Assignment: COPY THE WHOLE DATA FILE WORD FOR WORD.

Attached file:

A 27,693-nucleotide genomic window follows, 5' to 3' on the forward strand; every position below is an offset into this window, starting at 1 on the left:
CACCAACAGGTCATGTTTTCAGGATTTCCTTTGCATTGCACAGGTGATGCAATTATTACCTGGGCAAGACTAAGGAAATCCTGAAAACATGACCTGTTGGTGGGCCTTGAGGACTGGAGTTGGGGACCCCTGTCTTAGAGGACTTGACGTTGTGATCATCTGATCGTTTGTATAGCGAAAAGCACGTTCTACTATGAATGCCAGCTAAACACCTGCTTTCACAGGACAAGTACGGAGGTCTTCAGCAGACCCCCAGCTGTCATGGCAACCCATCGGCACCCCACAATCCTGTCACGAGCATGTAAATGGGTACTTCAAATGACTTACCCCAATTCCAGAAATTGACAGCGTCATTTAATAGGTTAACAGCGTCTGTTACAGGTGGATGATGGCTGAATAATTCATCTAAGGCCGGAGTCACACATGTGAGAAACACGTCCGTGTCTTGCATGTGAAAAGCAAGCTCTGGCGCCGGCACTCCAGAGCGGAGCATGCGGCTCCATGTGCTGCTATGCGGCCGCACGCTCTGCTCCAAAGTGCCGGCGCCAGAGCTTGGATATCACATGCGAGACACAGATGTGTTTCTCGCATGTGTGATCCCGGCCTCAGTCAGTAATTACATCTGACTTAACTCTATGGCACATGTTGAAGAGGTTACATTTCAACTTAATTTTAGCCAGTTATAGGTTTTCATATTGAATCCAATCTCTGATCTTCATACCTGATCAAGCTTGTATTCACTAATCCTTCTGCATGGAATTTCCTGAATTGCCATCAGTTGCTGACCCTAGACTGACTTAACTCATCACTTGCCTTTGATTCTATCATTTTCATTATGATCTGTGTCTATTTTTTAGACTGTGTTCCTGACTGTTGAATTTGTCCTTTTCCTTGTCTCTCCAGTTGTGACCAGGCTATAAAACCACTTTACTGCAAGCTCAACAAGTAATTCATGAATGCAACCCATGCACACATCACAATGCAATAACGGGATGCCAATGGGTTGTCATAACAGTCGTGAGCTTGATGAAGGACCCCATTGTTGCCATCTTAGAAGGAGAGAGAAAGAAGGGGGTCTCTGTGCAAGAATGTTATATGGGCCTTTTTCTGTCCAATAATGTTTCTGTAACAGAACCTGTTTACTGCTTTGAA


A 27,693-nucleotide genomic window follows, 5' to 3' on the forward strand; every position below is an offset into this window, starting at 1 on the left:
CACCAACAGGTCATGTTTTCAGGATTTCCTTTGCATTGCACAGGTGATGCAATTATTACCTGGGCAAGACTAAGGAAATCCTGAAAACATGACCTGTTGGTGGGCCTTGAGGACTGGAGTTGGGGACCCCTGTCTTAGAGGACTTGACGTTGTGATCATCTGATCGTTTGTATAGCGAAAAGCACGTTCTACTATGAATGCCAGCTAAACACCTGCTTTCACAGGACAAGTACGGAGGTCTTCAGCAGACCCCCAGCTGTCATGGCAACCCATCGGCACCCCACAATCCTGTCACGAGCATGTAAATGGGTACTTCAAATGACTTACCCCAATTCCAGAAATTGACAGCGTCATTTAATAGGTTAACAGCGTCTGTTACAGGTGGATGATGGCTGAATAATTCATCTAAGGCCGGAGTCACACATGTGAGAAACACGTCCGTGTCTTGCATGTGAAAAGCAAGCTCTGGCGCCGGCACTCCAGAGCGGAGCATGCGGCTCCATGTGCTGCTATGCGGCCGCACGCTCTGCTCCAAAGTGCCGGCGCCAGAGCTTGGATATCACATGCGAGACACAGATGTGTTTCTCGCATGTGTGATCCCGGCCTCAGTCAGTAATTACATCTGACTTAACTCTATGGCACATGTTGAAGAGGTTACATTTCAACTTAATTTTAGCCAGTTATAGGTTTTCATATTGAATCCAATCTCTGATCTTCATACCTGATCAAGCTTGTATTCACTAATCCTTCTGCATGGAATTTCCTGAATTGCCATCAGTTGCTGACCCTAGACTGACTTAACTCATCACTTGCCTTTGATTCTATCATTTTCATTATGATCTGTGTCTATTTTTTAGACTGTGTTCCTGACTGTTGAATTTGTCCTTTTCCTTGTCTCTCCAGTTGTGACCAGGCTATAAAACCACTTTACTGCAAGCTCAACAAGTAATTCATGAATGCAACCCATGCACACATCACAATGCAATAACGGGATGCCAATGGGTTGTCATAACAGTCGTGAGCTTGATGAAGGACCCCATTGTTGCCATCTTAGAAGGAGAGAGAAAGAAGGGGGTCTCTGTGCAAGAATGTTATATGGGCCTTTTTCTGTCCAATAATGTTTCTGTAACAGAACCTGTTTACTGCTTTGAA